The Power by Naomi Alderman

As soon as I read the premise for this novel, I knew I had to give it a go. This story was literally marketed as “perfect for a fan of Margaret Atwood” … and I am definitely a fan of Atwood’s work. Another thing I found out about this author and this book that made me interested in reading it is that Margaret Atwood was this author’s mentor and had really loved this novel. What better endorsement could I ask for? So I got myself a copy… and now, here is my review:

The world is a recognisable place: there’s a rich Nigerian kid who lounges around the family pool; a foster girl whose religious parents hide their true nature; a local American politician; a tough London girl from a tricky family. But on a day like any other, something has happened, something that will cause the lives of these individuals to converge. Teenage girls have developed an immense physical power – they can cause agonising pain and even death. And, with this small twist of nature, the world changes utterly.

The concept for this novel is absolutely brilliant. I love the idea of girls and women having an incredible ability, lying dormant in their bodies until something causes it to just come alive. And this novel is really a testament for how it only takes one to cause a revolution. The story is told from alternating perspectives where each of the characters mentioned here (and maybe some others) get a chance to tell the story from their point of view. There is only one male voice that is a main character: the rich Nigerian boy, Tunde. All of the other characters are female and they all have their own unique personalities that really comes through when they get their moment in the spotlight. I’m going to tell you right now: the strange power that females in this novel have is the ability to produce and channel electricity inside of their bodies. With this power, they can kill or hurt or shock anyone. Now, women are more powerful than men and they are using it to their advantage. The whole story is about reimagining the world: what would it be like if women were now in control instead of men? How would that takeover happen and how successful would it be? And the author really takes the time to answer this question through a multitude of issues from terrorism to politics to religion. I really appreciated the time and effort that went into cementing this concept. But this wasn’t really a story. It was more of a documentary or a research paper if anything else. In fact, this novel was shaped as a book proposal being submitted by someone named Nell to Naomi Alderman for review, which I thought was interesting … but also just made it less of a story and more research-like. The novel doesn’t allow for a great deal of emotional connection with the characters, and the story dragged on after the initial high-intensity chapters. There were a lot of cliché moments in the novel that took away from the novelty of it all. I guess I just wanted more story at times, and less of an explanation of the political situation. Overall, this was a fascinating concept and I liked a lot of the things the author had to say; I just wish the delivery of it all had been more story-like and less like a documentary. I’m giving this a 3/5 stars but really, the points are mostly just for the concept and the first half of the novel.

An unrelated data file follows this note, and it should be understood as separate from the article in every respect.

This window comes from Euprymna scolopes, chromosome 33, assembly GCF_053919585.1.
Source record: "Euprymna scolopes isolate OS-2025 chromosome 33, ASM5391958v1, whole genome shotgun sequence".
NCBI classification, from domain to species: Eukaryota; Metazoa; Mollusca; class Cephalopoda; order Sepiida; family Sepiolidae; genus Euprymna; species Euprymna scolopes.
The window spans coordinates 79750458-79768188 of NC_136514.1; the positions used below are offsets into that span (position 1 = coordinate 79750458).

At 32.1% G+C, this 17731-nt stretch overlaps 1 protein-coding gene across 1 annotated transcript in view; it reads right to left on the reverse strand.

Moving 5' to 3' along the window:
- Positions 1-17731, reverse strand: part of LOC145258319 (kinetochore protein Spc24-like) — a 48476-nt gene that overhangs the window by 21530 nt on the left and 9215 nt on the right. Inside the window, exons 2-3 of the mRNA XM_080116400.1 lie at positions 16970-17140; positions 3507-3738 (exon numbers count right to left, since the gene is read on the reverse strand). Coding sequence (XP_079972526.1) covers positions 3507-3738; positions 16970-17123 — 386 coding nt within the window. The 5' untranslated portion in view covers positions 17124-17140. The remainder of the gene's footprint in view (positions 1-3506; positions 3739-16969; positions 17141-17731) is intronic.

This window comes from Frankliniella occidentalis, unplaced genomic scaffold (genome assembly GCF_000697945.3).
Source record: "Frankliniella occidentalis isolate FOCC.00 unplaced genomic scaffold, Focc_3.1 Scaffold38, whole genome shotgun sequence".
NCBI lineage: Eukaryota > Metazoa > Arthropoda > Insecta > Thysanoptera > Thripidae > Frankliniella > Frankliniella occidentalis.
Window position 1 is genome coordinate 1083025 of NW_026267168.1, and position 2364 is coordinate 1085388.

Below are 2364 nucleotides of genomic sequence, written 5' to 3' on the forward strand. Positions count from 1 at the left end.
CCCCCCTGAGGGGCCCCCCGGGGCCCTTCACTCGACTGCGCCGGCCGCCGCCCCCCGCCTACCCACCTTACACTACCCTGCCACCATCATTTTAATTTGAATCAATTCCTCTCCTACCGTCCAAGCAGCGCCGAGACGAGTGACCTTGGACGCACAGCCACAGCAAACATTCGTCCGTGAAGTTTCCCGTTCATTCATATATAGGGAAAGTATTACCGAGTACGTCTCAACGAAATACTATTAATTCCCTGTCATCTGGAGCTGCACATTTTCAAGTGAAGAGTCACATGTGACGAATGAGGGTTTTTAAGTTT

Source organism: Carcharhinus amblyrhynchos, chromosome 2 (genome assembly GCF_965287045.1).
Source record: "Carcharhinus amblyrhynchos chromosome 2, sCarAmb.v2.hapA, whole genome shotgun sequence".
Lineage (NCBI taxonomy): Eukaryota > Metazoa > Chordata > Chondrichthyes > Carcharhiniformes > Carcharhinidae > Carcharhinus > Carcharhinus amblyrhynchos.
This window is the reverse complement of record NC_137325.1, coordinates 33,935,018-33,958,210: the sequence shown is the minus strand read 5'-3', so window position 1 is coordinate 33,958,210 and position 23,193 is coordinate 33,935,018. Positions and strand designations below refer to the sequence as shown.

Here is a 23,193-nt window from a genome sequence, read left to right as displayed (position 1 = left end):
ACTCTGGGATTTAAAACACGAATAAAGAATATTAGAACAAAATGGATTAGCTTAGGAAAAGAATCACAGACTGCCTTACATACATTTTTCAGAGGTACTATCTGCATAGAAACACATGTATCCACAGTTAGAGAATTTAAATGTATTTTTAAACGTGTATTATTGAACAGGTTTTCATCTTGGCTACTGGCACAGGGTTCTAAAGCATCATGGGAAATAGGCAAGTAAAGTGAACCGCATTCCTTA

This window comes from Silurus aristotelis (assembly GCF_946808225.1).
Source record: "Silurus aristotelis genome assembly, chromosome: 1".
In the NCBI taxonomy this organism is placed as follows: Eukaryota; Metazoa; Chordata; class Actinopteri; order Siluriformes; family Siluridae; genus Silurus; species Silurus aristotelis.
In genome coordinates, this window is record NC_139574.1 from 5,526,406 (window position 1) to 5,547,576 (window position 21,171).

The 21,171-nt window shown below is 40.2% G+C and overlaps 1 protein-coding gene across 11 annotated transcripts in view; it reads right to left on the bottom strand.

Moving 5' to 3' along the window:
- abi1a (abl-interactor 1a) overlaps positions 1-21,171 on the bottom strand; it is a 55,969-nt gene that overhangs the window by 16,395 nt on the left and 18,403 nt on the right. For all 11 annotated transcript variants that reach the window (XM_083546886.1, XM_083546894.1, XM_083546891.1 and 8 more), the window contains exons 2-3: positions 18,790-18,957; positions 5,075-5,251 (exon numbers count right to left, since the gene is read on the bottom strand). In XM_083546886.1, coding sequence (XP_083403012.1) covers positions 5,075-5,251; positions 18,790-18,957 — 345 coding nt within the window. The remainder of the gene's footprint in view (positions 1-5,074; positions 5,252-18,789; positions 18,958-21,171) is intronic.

Happy reading ~


Tarry This Night by Kristyn Dunnion

I’m always fascinated by cults and I always grab any book that deals with this subject matter so that it might help me understand the mentality behind cults better. What could possess people to give everything up and believe in one person who claims they know the future? What could cause people to wholeheartedly give in to a completely different way of life? These are just a few of the questions that I try to answer through fiction and non-fiction on this fascinating topic. Anyways, I stumbled upon this book and thought it would be a great read for me. Here is my review:

As a civil war brews in America, there lies a cult ensconced in an underground bunker, waiting for the conflict to end. Father Ernst is the leader of this cult, and his “Family” depends on him to guide them through this troubling time and into the period of Ascension promised to them. But when “The Family” runs out of food, one among them must go out and forage for supplies, leaving behind the rest to the madness of Father Ernst. Ruth is a young girl but she is soon to come of age. Terrified of serving as Ernst’s next wife, she must choose between obeying her faith and fighting for survival.